“Don’t waste your time in local breeding programs if someone else can improve the seed for you. We are a small country and cannot afford to reinvent the wheel”. This was the pragmatic advice of a Bhutanese agro-scientist visiting Bolivia a few years ago. His statement might be true, especially in resource-limited countries. However, I strongly believe that implementing agricultural innovations requires bridging the global with the local in a two-way partnership, with strong capabilities in the field. Here's a good example.
Agriculture and Rural Development
In 2016, Colombia has the opportunity to make history. After more than three years of negotiations, the country is very close to achieving an “Agreement to terminate the conflict and build stable, lasting peace,” which will put an end to the internal armed and social conflict which has lasted for over 50 years, the longest in Latin America.
For those working on land management issues within the conflict context, there is a success story that I think is truly worth sharing. This is the story of Colombia, and how technical expertise combined with political momentum led to a truly unique policy that is positively affecting lives.
I will never forget the day in 2003 as I stood in Cajamarca, a beautiful city nestled within the Andes Mountains of Colombia, looking at the tired faces of families who had been forcibly displaced from their land by conflict. What previously I had only seen from figures and tables, was now presented before me in all its human form.
“When the company let us down, we only imposed a fine. We must be firm with companies and with vendors, otherwise they fail to fulfill their end. This is how to move the project forward”. This testimony impressed me a lot when I heard it from an indigenous woman in Bolivia, who was proud to be part of the steering committee and defend the interests of the community in the project.
Bolivia has a terrific success story to tell about encouraging rural women to take the lead in their communities and organizations and lift themselves and their families out of poverty.
Imagine being forced to flee your home at gunpoint in the middle of the night to escape impending violence, taking only what you can carry or perhaps only what you are wearing. This was the situation for many residents of Montes de Maria in the Caribbean region of Colombia during the early 2000s.
I, along with several World Bank staff and 74 participants from around the globe, had an opportunity to visit this region and hear from the formerly displaced residents themselves, not just about their experience of fleeing, but also about their opportunity to return home. Thanks to an ambitious program of the government of Colombia to restitute land to internally displaced people (IDPs), of which there are an estimated 3-5 million remaining, many families in this part of Colombia have returned to their land are now able to farm, raise cattle, and nurture their families and communities.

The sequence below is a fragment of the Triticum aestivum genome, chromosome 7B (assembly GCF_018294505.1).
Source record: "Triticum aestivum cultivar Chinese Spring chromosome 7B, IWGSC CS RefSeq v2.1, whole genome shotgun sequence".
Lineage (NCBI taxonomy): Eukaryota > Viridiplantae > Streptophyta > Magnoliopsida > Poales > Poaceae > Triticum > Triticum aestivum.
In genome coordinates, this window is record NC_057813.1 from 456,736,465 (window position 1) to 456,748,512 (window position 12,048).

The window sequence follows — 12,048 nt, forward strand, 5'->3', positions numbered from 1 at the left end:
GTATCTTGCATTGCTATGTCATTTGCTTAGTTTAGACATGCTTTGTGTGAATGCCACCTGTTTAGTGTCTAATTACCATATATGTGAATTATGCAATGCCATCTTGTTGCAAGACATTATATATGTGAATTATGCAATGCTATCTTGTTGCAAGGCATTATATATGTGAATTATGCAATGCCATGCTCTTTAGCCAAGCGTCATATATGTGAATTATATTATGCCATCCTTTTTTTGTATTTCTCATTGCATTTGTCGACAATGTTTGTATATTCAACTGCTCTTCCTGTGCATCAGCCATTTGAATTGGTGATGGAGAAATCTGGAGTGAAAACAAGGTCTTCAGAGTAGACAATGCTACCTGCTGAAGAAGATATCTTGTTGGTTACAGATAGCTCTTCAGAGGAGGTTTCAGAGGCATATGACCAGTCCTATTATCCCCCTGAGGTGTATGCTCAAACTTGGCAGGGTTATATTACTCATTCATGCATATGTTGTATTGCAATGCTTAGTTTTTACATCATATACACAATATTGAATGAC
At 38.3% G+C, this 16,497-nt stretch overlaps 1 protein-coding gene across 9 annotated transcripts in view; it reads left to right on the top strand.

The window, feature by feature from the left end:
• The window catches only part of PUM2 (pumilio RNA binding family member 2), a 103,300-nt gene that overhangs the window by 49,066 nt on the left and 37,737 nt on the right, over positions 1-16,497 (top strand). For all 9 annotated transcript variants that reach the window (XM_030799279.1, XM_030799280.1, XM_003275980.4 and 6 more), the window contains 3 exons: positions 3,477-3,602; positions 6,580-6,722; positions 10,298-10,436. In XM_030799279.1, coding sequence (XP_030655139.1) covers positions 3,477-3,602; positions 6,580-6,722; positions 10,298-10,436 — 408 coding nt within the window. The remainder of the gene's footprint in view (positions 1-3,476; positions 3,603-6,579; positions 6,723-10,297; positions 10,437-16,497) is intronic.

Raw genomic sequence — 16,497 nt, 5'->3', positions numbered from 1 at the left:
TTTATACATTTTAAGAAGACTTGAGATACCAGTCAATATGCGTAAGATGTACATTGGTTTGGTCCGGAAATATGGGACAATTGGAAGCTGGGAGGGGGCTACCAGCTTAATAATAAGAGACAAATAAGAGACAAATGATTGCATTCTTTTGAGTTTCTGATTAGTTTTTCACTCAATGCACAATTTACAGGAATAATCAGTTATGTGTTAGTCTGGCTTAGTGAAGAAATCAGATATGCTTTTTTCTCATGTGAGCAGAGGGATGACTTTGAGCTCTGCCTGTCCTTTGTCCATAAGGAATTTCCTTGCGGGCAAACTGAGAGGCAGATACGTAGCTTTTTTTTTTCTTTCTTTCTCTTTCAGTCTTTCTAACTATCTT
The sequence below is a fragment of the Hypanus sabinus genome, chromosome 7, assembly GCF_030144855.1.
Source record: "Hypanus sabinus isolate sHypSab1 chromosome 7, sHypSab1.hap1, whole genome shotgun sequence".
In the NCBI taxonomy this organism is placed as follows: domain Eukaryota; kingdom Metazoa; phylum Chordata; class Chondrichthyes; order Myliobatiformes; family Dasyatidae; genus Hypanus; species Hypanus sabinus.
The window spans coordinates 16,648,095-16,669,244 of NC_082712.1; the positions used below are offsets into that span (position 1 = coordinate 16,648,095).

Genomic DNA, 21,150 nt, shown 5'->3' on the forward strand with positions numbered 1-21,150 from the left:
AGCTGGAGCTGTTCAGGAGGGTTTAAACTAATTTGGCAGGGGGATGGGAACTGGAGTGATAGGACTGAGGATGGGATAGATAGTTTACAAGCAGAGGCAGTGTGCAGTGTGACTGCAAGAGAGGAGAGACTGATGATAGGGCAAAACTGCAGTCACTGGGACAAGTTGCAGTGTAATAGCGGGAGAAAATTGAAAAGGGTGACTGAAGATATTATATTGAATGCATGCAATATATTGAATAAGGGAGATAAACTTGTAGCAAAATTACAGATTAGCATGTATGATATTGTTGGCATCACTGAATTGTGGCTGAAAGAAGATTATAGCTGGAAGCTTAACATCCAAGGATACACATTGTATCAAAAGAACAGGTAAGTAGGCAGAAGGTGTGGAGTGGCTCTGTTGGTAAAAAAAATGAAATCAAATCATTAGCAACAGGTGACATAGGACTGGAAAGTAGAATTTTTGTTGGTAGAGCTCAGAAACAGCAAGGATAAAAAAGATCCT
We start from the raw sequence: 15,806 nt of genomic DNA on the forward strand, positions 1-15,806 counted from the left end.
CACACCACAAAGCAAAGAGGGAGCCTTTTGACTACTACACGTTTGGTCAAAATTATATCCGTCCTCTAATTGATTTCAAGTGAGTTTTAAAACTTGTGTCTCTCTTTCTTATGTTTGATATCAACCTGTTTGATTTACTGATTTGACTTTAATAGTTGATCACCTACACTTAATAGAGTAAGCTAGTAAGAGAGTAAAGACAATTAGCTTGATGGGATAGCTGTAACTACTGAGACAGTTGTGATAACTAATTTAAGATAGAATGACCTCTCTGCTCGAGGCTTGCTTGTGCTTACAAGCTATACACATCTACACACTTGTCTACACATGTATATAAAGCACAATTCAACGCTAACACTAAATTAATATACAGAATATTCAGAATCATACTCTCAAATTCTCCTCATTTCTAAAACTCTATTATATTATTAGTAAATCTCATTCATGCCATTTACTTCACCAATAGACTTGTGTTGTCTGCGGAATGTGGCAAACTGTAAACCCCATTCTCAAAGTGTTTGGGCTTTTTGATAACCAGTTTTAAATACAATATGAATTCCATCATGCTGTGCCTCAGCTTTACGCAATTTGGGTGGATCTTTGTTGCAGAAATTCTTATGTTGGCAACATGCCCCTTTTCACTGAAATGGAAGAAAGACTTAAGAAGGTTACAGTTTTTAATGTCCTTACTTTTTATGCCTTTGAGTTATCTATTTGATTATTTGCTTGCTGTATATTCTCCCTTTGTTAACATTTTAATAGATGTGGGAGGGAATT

Soon will be January 1, 2015. Most of us will make New Year’s resolutions and most of us will fail to keep them. Keeping New Year’s resolutions is hard. But it turns out that we are much more likely to make good on our resolutions if we decide to build upon our strengths rather than focus on fixing what’s wrong. This insight is all the more important if we combine it with the intriguing view that it is the depth of our strengths, not the absence of weaknesses, which makes us successful. People are successful not because they are perfect but because they have deep strengths. What if this was also the case for countries?
With this in mind I turn my attention to some of the strengths of El Salvador, Guatemala, and Honduras, three countries that have recently put together their “Plan of the Alliance for Prosperity in the Northern Triangle.” The Plan is in part a response to the well-known security challenges facing those countries and the challenges posed by the surge in unaccompanied migrant children but it is also an opportunity to focus on the strengths of the Northern Triangle of Central America and how to develop them even further. And when one goes beyond the headlines one discovers a variety of success stories.
While driving around rural areas of Puno in Peru, Caaguazú in Paraguay or Granada in Nicaragua, do not be surprised to see women lifting rocks from the roads and using shovels and picks alongside men. In fact, in the past 15 years, the number of women that have joined organizations in charge of routine road maintenance in Latin America has increased significantly and with this their life conditions have improved dramatically.
- Umbrella Facility for Gender Equality
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- Agriculture and Rural Development
- Latin America & Caribbean
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- Venezuela, Republica Bolivariana de